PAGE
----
A hundred reasons: England cricket’s 2020 farce


“This is 100-ball cricket, a simple approach to reach a new generation. Based on 15 traditional six-ball overs, the other ten balls will add a fresh tactical dimension.”

The most astonishing passage from an astonishing press release as the ECB proudly announce their latest wheeze to Save Cricket. Part Marks & Spencer advert, part gibberish, part lie.

England’s already-controversial new Twenty20 competition, due to start in 2020, won’t even be a Twenty20 competition. It will be 100 balls per innings, divided neatly into 15 normal overs and then one 10-ball over because why not? Like all the very stupidest ideas, it’s almost clever.

The new “100-ball cricket” – and fair play to the ECB for using that phrase like it’s one we’re all familiar with in our everyday cricket-watching lives rather than one they’ve just made up – gives the ECB’s new competition a genuine point of difference, both against its global rivals and the domestic T20 which has to stay to stop the already-mutinous counties declaring full-scale civil war.

And while it’s easy to be glib about the idea that any potential new fan could look at T20 and go “I’d be up for that if each innings were just 3.2 overs shorter” there’s no doubt that this stuff may well matter to broadcasters.

Traditional free-to-air broadcasters need schedules they can, more or less, rely on, and T20s have been getting gradually more unwieldy as they tick up towards the four-hour mark. H100 will be more easily corralled into a strict three-hour window.

If the BBC are going to show cricket between 6pm and 9pm, they will want to be damn sure that the inexplicably vast army of Mrs Brown’s Boys fans aren’t kept waiting for their comedy fix.

It’s telling that the press release said broadcasters had “welcomed” the idea while players’ representatives had merely been “consulted”.

But these are fringe benefits given the risk involved in tinkering with a hugely successful format for a tournament the ECB are all-in on.

There are a lot of problems here. There may even be 100 of them.

First, it’s not “simple”. T20 is simple. Trying to paint 16.4 overs a side as simple is knowingly disingenuous and extremely cricket. While oft dismissed before its launch as a gimmick, T20 was only a novelty as a professional sport. Anyone who’d played recreational or age-group cricket had played 20-overs-a-side. It was already a thing.

There are many reasons why T20 worked when ostensibly similar ‘gimmicks’ in cricket and other sports before and since have failed. The biggest of these is the fact that T20 was still fundamentally and recognisably cricket. Eleven players per side, six balls per over, a wicket is a wicket, a six is a six. The relative value of wickets and sixes may change, but none of the game’s conventions or Laws is changed. Cricket has had overs of different lengths in its history; I can’t recall it ever having different overs within the same innings, though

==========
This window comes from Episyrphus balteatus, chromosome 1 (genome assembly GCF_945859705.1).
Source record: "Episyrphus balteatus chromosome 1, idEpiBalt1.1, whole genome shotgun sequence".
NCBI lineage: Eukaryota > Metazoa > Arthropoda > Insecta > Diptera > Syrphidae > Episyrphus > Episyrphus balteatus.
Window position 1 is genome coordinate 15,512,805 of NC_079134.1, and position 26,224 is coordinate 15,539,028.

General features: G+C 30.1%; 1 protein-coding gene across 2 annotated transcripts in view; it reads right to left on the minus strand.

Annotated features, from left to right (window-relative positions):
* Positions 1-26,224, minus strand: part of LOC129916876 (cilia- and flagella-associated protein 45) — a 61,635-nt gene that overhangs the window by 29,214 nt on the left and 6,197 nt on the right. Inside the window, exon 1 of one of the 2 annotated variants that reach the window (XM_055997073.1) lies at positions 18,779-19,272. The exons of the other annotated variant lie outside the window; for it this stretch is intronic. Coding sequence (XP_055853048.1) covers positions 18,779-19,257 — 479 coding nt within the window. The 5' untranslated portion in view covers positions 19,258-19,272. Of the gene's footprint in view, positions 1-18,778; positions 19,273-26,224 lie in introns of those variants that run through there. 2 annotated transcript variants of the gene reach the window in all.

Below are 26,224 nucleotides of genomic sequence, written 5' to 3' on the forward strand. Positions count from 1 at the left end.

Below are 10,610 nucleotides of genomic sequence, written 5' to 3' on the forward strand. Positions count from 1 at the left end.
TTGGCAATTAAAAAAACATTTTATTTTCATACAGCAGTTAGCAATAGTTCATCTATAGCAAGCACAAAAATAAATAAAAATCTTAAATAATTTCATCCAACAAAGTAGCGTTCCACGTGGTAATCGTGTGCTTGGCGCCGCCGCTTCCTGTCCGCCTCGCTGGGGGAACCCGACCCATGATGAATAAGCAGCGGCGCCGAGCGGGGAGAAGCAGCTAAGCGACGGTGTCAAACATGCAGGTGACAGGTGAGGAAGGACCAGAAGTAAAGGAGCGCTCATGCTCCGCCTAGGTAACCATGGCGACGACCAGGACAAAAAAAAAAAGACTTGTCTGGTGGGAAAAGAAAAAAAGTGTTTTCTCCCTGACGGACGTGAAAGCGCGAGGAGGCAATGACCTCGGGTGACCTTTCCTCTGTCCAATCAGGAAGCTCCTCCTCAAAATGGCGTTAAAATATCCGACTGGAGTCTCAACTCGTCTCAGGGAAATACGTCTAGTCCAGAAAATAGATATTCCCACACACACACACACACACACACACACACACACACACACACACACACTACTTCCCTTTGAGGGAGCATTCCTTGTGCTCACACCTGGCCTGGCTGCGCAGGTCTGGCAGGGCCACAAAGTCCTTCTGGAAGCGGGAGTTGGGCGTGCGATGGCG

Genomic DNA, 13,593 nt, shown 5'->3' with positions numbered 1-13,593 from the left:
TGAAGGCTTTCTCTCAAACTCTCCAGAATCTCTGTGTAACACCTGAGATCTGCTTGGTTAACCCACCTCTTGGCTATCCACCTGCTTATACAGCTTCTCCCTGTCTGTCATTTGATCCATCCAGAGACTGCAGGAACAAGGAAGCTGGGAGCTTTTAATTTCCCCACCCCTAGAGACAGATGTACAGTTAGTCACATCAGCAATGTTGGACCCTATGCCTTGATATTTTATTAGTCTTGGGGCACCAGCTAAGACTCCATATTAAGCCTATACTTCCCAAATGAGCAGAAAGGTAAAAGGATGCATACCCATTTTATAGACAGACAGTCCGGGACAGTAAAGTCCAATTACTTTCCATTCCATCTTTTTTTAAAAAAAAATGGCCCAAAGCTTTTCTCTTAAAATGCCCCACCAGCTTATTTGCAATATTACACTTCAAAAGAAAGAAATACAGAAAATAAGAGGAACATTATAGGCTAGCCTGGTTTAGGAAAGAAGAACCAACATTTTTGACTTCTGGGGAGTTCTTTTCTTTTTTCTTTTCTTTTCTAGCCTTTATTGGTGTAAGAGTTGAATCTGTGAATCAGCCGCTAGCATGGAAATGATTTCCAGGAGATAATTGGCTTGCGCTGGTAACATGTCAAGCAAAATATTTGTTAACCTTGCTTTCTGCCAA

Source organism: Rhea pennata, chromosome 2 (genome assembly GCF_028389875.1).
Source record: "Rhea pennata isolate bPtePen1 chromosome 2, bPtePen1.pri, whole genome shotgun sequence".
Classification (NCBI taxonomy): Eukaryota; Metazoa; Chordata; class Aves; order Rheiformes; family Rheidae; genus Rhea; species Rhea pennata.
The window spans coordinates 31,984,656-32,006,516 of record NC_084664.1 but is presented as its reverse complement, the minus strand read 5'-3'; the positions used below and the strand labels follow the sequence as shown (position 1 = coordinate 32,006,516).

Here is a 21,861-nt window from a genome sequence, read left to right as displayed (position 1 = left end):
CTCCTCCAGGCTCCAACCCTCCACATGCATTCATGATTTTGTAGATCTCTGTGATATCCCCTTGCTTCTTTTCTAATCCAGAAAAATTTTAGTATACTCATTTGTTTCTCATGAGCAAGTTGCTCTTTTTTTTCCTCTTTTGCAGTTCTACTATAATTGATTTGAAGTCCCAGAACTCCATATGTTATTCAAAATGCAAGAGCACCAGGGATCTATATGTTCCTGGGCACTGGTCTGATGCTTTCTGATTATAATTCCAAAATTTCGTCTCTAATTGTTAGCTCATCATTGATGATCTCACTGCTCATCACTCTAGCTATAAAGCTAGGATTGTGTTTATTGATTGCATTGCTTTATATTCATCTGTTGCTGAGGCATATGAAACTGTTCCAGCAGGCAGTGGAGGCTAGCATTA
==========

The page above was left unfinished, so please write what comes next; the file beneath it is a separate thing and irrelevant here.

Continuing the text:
Next, what happens when it rains, which it obviously will? How does Duckworth/Lewis/Stern handle the dynamics of the 10-ball over until there is enough data? How does any reduction in total innings length affect The Sixteenth Over?

If the purpose is to reduce the time it takes to get through an innings – a noble cause – then why not adopt an imaginative solution that doesn’t mean inventing a whole new format? You could slash the duration of every T20 innings by only changing ends after, say, three and six overs during the powerplay, and every other over from then on.

Why, specifically, is the new format 100 balls? Just because it’s a round number? Apart from batting strike-rates for some reason, 100 balls has never been a thing in cricket. Are the extra 10 balls on top of 15 normal overs there because there’s a genuine belief that they enhance the product, or just because they think their shiny new tournament deserves a hundred?

Look, it’s important not to completely dismiss an idea – even a really stupid and pointless one – before it’s had a chance to prove that it’s stupid and pointless.

It’s just possible that H100 will be even better and more successful than the format that has revolutionised the game’s popularity and earning power.

That could happen. But if it does, it will be against all evidence from all other sports and cricket’s own history of genuine gimmicks. Who remembers Cricket Max? Exactly.

Yes, it’s true that had Twitter existed in the early 21st century when T20 was first touted much of the complaints and derision now echoing around the social-media cesspit would have been just the same.

T20, though, offered something genuinely new to the professional game without tinkering with the basics.

This feels more like difference for difference’s sake, a change based on the sport’s weird obsession with round numbers and a desire to create a superficial point of difference.

England gave the world T20 cricket and then spent the next decade watching the rest of the world run with it.

T20 was bold and brave, but its genius lay in the way it changed The Game without changing the game. This is something else.

By Dave Tickner